• Stonky

      ‘Two British special forces soldiers have been seriously injured in an Islamic State attack in Syria, the BBC understands…

      A year ago it would have been “the Assad regime” attacking them with “barrel bombs” or “chemical weapons”.

      But hey. In order to keep the gravy train running, the warmongers narrative has to evolve with the times…

      • JohninMK

        Local reports suggest that 5-7 Brits were admitted to a field hospital in the Omar oil field, with two very serious. In the same incident the result of an ISIS attack in Sha’afa, a YPG soldier, possibly female, was killed.

        With that number of casualties from a single ATGM it looks like an UKSF vehicle (a Bushmaster Escapade?) was hit, similar to French SF Aravis near Raqqa in 2017. The Bushmaster has been in service with British Special Forces since 2008, when 24 were purchased for use by the 22nd Special Air Service (22 SAS) in Iraq, with the Escapade being an upgraded version.

        Sha’afa was the location of a Coalition airstrike last November that apparently killed 60 civilians and is in the area east of the Euphrates, south of Deir, where ISIS are probably making their last stand. That is unless, like Raqqa, the US lets a large convoy of them out to say al-Tanf. The Syrians/Iraqis estimate in the order of 1500-2000 are in the pocket currently under assault from an invigorated SDF effort, the SAA crossing the river and Iraqi units from over the border.

        • Vivian O'Blivion

          Thanks for relaying the local report. The scant report on the BBC News site has been expunged. Still there if you burrow down through World – Middle East. Jeez that was quick. Perhaps we weren’t supposed to find out at all?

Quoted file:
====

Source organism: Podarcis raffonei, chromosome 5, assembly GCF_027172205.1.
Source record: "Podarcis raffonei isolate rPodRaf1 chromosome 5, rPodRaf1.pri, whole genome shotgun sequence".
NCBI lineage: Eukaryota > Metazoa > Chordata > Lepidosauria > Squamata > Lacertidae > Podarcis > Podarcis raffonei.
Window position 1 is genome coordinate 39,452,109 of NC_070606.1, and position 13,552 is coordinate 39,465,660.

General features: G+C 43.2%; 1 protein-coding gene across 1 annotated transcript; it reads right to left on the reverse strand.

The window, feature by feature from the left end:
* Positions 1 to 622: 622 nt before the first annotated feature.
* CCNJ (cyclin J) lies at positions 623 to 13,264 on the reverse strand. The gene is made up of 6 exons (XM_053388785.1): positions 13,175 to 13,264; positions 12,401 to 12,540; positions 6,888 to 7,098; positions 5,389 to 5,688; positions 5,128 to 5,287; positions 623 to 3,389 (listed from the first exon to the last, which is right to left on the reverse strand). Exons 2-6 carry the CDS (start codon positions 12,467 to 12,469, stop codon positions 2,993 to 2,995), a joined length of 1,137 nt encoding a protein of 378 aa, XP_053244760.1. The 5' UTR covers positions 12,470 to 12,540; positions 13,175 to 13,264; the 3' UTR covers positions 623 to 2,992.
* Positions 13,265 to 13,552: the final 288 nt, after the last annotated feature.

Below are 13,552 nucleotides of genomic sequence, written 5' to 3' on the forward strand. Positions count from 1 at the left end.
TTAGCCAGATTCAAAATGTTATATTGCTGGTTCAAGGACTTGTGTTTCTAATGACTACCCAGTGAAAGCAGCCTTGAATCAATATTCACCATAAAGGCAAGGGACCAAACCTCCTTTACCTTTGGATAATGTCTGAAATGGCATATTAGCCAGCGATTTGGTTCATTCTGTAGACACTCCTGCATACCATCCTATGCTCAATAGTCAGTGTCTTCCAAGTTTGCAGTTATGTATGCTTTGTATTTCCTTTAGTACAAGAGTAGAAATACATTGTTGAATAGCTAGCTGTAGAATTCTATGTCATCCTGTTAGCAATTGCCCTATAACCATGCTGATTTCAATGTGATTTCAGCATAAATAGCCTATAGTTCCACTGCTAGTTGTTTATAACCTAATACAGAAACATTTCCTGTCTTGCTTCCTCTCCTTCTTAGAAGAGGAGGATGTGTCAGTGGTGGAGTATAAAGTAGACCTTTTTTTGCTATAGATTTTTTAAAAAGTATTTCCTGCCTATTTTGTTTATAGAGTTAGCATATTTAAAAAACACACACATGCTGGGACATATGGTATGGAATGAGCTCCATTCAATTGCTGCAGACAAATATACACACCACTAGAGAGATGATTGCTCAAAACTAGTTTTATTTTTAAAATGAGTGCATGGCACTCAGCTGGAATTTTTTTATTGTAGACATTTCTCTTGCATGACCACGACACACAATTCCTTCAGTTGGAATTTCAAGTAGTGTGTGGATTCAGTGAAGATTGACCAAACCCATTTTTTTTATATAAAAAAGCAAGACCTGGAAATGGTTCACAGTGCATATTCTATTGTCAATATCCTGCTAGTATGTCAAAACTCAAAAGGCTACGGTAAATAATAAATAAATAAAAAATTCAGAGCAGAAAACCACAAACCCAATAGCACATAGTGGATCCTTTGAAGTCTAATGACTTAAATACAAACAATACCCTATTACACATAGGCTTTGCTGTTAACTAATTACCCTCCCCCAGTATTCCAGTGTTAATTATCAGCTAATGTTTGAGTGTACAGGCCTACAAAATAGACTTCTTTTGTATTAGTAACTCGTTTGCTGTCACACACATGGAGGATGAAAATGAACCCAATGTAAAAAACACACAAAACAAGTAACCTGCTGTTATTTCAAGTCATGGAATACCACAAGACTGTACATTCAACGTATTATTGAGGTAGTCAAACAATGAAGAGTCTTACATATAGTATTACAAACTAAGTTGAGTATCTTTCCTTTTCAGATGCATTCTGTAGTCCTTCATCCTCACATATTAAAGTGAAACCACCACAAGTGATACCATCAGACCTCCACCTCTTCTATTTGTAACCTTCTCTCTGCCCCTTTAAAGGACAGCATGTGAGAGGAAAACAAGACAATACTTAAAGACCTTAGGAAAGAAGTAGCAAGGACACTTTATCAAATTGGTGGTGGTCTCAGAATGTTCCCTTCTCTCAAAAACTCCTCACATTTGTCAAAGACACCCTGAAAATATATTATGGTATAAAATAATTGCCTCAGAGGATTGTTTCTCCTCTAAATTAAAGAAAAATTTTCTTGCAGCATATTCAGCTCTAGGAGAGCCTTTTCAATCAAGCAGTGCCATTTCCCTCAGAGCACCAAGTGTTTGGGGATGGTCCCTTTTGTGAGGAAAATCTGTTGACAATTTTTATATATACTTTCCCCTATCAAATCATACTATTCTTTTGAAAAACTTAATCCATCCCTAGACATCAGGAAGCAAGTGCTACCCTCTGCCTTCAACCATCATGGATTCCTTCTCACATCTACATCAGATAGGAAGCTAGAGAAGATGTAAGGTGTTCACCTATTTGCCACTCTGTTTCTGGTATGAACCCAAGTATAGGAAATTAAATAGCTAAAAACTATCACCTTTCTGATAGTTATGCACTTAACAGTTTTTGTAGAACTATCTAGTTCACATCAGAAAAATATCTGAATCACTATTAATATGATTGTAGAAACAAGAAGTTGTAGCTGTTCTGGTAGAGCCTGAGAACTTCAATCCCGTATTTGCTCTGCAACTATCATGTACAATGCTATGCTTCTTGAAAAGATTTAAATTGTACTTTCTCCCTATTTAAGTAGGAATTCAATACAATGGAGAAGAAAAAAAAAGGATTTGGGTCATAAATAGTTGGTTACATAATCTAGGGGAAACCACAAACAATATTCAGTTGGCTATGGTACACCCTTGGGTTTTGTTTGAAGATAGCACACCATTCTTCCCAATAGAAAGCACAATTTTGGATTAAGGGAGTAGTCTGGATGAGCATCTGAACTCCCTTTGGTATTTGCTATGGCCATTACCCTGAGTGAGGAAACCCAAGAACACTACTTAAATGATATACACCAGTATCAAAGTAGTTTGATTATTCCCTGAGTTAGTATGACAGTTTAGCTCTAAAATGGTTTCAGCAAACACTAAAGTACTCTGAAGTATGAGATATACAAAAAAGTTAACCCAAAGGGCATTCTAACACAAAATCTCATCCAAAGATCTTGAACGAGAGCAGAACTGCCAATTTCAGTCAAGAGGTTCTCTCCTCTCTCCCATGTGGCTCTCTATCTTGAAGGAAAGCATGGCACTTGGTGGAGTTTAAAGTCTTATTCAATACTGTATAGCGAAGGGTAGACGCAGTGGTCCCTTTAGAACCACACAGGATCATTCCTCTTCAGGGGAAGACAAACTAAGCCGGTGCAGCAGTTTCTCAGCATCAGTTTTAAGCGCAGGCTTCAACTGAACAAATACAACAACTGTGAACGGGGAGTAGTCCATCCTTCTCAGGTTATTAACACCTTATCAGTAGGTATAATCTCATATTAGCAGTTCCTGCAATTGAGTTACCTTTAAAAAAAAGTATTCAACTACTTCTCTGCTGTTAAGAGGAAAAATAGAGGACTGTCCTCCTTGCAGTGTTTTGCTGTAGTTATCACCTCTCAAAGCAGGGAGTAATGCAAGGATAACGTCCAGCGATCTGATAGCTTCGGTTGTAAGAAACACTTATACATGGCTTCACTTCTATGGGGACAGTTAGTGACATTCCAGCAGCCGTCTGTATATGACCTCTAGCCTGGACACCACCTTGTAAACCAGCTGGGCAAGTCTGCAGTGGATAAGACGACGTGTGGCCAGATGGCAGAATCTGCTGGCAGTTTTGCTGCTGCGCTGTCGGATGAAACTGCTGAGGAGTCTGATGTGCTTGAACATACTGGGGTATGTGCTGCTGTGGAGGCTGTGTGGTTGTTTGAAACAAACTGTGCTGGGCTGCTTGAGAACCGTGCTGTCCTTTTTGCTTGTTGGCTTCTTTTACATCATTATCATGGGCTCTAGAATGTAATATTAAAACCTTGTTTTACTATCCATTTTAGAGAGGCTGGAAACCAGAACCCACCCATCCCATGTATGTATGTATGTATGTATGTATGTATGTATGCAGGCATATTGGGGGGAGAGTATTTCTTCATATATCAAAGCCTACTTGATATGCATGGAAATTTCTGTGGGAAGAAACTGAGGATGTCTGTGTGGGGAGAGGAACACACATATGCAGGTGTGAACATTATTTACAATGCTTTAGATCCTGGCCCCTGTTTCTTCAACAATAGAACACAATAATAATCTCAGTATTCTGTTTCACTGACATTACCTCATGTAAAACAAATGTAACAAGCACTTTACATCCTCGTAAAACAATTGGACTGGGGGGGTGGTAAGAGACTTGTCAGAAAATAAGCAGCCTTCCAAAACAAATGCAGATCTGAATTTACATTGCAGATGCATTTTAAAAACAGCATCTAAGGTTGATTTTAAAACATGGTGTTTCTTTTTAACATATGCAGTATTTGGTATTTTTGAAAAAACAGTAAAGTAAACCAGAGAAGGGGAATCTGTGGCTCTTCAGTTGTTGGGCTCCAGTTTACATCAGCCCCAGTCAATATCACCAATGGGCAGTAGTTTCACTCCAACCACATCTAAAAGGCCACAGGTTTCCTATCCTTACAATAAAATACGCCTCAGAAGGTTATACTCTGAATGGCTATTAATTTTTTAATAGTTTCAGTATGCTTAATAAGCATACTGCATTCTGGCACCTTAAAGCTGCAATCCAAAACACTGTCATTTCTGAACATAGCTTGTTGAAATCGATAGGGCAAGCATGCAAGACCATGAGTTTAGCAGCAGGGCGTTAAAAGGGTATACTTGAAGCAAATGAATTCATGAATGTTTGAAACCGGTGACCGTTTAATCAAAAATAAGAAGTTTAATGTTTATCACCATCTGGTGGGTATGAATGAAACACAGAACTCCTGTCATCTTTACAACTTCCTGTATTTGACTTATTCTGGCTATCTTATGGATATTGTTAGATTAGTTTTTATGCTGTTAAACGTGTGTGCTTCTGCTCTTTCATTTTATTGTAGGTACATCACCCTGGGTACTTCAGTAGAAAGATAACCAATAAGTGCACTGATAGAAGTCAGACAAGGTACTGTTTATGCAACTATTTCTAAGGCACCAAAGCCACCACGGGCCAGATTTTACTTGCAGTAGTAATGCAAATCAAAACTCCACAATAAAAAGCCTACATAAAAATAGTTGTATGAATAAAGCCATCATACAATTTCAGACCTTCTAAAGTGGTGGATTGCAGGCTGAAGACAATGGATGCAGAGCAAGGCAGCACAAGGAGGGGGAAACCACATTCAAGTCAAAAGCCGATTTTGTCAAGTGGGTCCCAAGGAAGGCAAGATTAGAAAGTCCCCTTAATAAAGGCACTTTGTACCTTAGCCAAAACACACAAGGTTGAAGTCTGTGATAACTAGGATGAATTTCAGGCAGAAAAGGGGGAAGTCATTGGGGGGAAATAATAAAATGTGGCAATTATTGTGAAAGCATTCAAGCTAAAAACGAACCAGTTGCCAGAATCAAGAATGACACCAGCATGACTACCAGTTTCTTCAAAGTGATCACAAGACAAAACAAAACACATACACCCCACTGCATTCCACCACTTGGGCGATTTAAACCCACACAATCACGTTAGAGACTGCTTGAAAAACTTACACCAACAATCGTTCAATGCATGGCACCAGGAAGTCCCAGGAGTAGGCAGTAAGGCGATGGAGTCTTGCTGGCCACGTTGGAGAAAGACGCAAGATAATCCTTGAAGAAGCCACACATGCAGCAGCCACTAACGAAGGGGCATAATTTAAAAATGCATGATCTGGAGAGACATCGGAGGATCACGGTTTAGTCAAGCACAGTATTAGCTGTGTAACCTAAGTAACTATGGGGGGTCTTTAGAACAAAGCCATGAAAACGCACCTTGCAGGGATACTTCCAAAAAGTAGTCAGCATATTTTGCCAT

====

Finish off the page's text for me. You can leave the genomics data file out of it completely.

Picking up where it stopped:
• Sharp Ears

    I saw it in a cinema. When it ended there was a silence and then you could hear a quiet sobbing. Some had tears streaming down their faces as we emerged into the daylight.

    Perhaps Ms Rudd saw it too. Are the Tories running scared?

    Threat of revolt forces rethink of ‘catastrophic’ universal credit
    Amber Rudd delays vote on roll-out of new benefit to 3 million people, saying system must ‘work for every claimant’
    5 Jan 2019

      • Charles Bostock

        There’s a whole tribe of people – the Loaches and Pilgers of this world – who have made a good living out of people’s misery.

        • Tony

          If Jon Pilger’s motivation was ‘a good living’, he would be tempering his journalism so that it could still get published in the msm. How much lower are you going to go Charles?

          • Charles Bostock

            I want to keep up with the crowd on here, Tony. That means that I can go a lot lower still.

          • Charles Bostock


            Pilget’s been more of a book scribbler than a journalist for ages now. His books apparently sell well enough, I’m told.

          • Charles Bostock

            You appall quite easily, I fear. This blog is no place for the sensitive and the emotionally fragile.

          • Deb O'Nair

            “You appall quite easily”

            On the contrary. Your comment is appalling because it is disingenuous, nasty and spiteful and not because of any personal feeling I have towards it.

          • Deb O'Nair

            Just to elucidate the point; If you made an offensive comment towards an ethnic or religious group which I was not a member of I could point out that the comment was offensive without being personally offended. Perhaps you should try and understand better the syntax of the English language.

          • Charles Bostock

            Something tells me I touched a raw nerve (or two) with my observation about the Pilger/Loach camarilla.

            But what I said was true, wasn’t it, and the phenomenon goes much wider, of course. Take, for example, the avalanche of books telling people about how terrible the 2008 crisis was and how it led to austerity and even impoverishment for the many. Many of the authors have done rather well from the sales. And hey, why not? Even the most rabid of anti-free-marketeers should not be begrudged his share of any profitable enterprise going!